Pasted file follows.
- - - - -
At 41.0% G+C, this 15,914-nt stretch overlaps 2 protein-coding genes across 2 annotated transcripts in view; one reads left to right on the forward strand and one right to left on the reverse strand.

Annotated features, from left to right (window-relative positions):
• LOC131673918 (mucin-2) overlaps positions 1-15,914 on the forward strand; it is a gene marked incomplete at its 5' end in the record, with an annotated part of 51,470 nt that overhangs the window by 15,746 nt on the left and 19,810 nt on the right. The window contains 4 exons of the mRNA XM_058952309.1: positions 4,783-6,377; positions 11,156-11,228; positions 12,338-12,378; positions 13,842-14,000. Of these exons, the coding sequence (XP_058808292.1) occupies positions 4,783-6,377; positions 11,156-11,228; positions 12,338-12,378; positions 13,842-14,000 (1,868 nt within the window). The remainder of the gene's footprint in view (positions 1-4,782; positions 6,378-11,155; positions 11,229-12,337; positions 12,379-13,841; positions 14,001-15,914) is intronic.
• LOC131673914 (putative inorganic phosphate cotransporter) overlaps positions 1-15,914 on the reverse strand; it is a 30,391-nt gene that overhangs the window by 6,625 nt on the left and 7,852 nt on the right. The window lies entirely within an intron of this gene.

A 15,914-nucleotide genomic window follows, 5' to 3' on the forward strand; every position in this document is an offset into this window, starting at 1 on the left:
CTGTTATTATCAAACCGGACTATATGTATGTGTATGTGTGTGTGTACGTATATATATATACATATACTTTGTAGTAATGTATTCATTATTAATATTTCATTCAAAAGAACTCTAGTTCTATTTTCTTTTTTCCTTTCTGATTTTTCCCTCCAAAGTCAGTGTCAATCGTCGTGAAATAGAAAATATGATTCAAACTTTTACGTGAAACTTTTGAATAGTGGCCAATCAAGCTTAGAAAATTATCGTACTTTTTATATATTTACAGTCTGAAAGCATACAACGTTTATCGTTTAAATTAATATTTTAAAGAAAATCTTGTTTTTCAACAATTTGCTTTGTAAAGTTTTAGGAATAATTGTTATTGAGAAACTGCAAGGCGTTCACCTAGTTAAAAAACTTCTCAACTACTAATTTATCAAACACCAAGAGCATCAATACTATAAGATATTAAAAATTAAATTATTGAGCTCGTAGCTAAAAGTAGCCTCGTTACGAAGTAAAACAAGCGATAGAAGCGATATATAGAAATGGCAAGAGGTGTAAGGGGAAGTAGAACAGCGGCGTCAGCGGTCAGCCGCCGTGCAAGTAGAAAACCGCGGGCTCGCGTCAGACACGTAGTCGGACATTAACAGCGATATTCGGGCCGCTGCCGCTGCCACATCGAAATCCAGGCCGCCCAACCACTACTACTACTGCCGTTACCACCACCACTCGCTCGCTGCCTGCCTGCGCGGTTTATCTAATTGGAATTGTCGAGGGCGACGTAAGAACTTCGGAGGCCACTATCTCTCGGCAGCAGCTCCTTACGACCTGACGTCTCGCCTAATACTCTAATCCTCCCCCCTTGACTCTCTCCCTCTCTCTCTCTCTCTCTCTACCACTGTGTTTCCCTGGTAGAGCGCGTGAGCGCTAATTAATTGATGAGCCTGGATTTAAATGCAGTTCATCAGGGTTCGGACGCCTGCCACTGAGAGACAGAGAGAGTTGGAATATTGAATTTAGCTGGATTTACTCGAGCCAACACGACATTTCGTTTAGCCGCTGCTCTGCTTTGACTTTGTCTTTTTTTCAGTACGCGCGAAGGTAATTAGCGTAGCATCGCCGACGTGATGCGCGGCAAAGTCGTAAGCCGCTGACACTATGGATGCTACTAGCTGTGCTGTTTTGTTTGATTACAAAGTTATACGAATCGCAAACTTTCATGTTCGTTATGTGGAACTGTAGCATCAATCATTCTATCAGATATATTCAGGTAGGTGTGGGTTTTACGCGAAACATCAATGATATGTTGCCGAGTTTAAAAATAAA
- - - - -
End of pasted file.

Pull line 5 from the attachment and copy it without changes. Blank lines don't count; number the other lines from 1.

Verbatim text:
A 15,914-nucleotide genomic window follows, 5' to 3' on the forward strand; every position in this document is an offset into this window, starting at 1 on the left: